Young, bright and pretty: The day girl students went to war over tuition fees... and the pupils who just wanted a photo for Facebook
Rioting girls became the disturbing new face of violent protest yesterday.
Another faction simply came along for the excitement. They were remarkably young, and, in many cases, frighteningly naive. This was the Facebook and iPhone generation who posed for souvenir photographs against the backdrop of carnage for which they played truant or left school early to witness.
Thus, for the first time in a protest filled with confrontation and hatred, young girls took centre stage
They were mostly young, bright and pretty, the kind of girls who would ordinarily make their parents proud. One was going to study to become a lawyer, another a doctor.
This could be your daughter! Prettiness and righteous anger are just wrong together. Only ugly poor people get angry. But don't worry - it's all a fashion, like Facebook. This is what's known in the trade as a 'moral panic', and it's what the Mail does best.
But among the thousands of people who brought chaos to Westminster yesterday, a remarkable turn-out of well-dressed, well-spoken teenage girls swelled the ranks.
In a corner near the Treasury building in Whitehall, I found the front line girls. It was a group of 17 and 18-year-olds and they were doing each other’s make-up. Not with mascara or eye-liner, but cat’s whiskers and painted slogans.
Now for action. If you had seen them in their short skirts and trendy scarves, you might have thought that a few chants and a bit of banner-waving would be the limit.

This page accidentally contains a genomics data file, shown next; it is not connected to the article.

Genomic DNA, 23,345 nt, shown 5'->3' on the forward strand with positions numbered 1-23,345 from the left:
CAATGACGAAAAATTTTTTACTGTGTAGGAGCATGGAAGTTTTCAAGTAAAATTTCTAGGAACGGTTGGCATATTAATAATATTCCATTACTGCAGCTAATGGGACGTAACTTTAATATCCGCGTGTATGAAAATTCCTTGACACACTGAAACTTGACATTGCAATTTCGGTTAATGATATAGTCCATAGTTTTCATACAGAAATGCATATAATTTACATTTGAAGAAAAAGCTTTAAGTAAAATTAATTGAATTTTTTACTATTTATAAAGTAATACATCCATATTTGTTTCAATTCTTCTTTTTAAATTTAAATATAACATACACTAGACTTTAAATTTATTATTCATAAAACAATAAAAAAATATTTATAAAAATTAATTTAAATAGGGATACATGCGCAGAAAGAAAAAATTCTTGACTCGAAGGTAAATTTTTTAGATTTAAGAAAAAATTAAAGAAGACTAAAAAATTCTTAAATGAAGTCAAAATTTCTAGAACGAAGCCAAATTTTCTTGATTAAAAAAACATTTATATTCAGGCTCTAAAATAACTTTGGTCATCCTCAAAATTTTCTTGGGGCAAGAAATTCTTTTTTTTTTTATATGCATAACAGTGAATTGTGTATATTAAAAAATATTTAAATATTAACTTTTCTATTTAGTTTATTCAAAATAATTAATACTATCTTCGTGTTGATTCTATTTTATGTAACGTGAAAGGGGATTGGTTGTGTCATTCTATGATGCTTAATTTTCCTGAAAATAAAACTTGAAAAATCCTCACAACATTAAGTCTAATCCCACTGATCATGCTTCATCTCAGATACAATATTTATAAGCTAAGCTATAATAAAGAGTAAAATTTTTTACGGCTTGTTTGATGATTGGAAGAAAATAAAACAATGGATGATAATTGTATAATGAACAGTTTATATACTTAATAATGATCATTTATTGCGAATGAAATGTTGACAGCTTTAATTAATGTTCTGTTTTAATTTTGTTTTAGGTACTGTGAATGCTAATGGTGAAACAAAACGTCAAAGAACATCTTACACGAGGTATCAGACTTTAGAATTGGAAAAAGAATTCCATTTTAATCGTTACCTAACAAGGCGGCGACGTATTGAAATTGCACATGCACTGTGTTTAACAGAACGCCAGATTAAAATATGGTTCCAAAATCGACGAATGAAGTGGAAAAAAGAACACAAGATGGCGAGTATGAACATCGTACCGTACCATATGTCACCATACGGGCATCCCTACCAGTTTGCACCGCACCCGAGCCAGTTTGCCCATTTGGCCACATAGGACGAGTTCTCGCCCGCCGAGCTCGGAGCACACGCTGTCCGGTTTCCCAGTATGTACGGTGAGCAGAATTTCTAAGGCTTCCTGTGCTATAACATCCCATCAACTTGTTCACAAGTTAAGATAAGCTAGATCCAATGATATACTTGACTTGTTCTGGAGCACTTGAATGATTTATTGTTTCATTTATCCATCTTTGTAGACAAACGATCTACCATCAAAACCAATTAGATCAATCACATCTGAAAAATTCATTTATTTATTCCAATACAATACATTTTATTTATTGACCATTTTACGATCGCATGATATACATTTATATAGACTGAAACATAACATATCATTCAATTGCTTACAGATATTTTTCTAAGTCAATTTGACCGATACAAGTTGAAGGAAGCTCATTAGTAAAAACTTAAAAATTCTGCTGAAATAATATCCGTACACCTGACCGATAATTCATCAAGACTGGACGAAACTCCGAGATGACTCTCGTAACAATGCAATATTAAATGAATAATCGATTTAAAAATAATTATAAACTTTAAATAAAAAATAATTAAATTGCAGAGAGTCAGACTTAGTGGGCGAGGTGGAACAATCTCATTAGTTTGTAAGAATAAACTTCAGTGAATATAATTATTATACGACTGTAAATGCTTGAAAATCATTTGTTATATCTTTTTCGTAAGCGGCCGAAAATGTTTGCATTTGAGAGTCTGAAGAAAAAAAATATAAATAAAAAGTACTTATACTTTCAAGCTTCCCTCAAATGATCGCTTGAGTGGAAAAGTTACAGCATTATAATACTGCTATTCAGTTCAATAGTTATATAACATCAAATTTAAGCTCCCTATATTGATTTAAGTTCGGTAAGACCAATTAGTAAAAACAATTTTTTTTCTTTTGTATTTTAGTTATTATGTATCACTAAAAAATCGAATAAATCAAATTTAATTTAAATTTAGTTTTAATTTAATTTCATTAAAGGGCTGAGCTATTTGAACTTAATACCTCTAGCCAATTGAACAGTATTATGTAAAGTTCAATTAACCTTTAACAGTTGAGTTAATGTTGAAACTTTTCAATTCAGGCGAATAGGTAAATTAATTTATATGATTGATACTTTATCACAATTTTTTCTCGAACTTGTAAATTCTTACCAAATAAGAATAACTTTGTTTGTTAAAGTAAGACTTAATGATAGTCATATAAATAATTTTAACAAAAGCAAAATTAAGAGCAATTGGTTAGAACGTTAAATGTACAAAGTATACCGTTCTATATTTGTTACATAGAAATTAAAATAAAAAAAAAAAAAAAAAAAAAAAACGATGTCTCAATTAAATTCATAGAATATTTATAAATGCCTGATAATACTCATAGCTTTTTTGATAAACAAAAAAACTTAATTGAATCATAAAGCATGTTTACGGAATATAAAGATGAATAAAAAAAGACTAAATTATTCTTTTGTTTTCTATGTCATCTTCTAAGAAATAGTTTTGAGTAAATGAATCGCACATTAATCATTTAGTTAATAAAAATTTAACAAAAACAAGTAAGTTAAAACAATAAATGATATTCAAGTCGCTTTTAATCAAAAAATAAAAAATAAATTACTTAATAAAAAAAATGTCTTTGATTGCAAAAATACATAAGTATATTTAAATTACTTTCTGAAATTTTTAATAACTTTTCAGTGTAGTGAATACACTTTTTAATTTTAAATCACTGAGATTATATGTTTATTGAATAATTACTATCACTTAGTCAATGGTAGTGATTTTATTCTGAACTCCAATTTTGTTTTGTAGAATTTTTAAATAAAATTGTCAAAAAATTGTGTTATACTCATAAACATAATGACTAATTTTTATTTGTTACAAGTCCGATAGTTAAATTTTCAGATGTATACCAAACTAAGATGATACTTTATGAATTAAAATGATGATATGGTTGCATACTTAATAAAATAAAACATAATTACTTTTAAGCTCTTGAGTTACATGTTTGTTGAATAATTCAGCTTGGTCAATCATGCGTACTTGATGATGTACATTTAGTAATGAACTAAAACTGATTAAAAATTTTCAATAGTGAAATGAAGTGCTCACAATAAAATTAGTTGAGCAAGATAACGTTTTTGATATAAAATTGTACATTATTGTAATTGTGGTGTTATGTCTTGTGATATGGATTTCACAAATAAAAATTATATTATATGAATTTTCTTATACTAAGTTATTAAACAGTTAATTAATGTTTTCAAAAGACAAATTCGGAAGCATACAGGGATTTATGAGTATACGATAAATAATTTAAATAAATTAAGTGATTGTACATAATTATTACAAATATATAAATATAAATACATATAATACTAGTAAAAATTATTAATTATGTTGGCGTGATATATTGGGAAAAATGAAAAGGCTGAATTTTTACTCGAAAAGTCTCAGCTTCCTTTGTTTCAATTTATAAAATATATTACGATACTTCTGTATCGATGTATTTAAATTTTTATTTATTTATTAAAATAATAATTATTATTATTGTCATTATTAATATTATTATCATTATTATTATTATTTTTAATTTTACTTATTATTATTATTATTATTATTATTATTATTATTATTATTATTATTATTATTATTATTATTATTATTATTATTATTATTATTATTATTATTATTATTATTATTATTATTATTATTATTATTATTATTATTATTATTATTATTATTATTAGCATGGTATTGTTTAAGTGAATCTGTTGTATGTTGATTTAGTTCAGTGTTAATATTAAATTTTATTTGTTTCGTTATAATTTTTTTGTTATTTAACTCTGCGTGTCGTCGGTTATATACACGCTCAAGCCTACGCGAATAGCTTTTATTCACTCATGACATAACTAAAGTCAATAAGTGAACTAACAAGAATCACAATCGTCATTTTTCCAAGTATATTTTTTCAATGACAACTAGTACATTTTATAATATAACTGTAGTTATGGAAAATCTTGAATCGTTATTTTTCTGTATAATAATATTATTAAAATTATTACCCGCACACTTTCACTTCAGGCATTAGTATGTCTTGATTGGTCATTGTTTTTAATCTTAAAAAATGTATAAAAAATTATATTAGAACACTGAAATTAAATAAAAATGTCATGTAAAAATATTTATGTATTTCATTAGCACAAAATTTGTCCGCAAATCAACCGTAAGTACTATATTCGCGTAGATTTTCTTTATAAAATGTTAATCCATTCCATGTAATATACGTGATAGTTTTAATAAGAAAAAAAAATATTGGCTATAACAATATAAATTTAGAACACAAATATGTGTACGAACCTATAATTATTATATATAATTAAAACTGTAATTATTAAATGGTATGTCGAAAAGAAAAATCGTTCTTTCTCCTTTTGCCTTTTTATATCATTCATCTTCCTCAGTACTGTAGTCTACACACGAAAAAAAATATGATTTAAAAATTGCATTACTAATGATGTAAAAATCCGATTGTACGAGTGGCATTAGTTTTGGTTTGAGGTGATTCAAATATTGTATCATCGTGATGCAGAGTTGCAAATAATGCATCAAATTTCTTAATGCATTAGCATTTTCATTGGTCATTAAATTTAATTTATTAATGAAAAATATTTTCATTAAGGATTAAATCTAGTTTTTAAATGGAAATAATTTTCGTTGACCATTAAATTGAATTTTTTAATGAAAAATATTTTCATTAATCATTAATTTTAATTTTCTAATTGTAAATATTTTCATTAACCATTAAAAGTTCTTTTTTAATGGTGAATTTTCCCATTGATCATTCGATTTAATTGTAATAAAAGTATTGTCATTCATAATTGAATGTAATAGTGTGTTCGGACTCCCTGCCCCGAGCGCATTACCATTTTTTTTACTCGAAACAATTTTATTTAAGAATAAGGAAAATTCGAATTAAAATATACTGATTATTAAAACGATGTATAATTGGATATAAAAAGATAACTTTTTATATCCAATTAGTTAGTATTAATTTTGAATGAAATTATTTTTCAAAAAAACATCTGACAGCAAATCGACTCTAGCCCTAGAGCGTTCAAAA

But almost as soon as some mindless thugs began trashing a police van abandoned in the middle of Whitehall, the girls went into battle. Elsewhere a group of female friends, maybe aged 16 or 17, put themselves within inches of the police line and began to scream abuse. It wasn’t quite Cheltenham Ladies College, but several of these girls, it emerged, were from respectable schools and decent homes.
Even more dishonestly, the photo of some fruity teens posing like the traditional A-level results day is captioned 'A New Facebook Photo?' as though this was selfish larks - despite the photograph bearing the copyright notice of a professional journalist. All the photographs are credited to photographers and news agencies, which makes me think that they were asking these kids to pose, knowing they'd be bought by rags like the Mail.
If it was your daughter - brilliant. There wasn't much violence - the cops left a van in the middle of the crowd (not, as the Mail lied, 'fled the van') and some hotheads trashed it, but that's the lot. Why shouldn't young women - even middle-class ones with good nails and delicate accents - be angry and vocal? This is the Guardian's version (and unlike the Mail, it didn't find a 'war' - the headline is 'Student Protest Largely Peaceful'):
It was just after 1pm that police van 313C, parked on Parliament Street in cental London, became the sudden, angry focus of youthful opposition to the government's plans to charge students significantly more for their education. The vehicle, unoccupied and stranded amid a sea of mainly teenage protesters, was set upon.
I'm really proud of everyone who demonstrated (and some occupations are still ongoing). French schoolchildren have a long tradition of participating, and the late 60s/early 70s in Britain saw a surge of youth protest - hence the infamous OZ Schoolkids' Issue.
However, much respect to Megan Thomas, aged 16. She knows exactly what the Daily Mail's news agenda is - not that it stopped them.
Megan Thomas, 16, stood in front of the police van in a bid to stop people vandalising it. Dressed in her school uniform with her tie around her head, the Year 11 pupil from Dunraven School in Streatham, South London, shouted at people to stop, claiming: ‘It’s a set up. They wanted it to get smashed up. All it is doing is giving the impression we are violent youth.’
If she wants to come to The Hegemon, I'll reserve her a place.
Predictably, I'm complaining to the PCC about the van claim under Clause 1 of the Code of Practice. Do the same.
Sorry about the advert at the start of this. Middle-class ladies: take heed!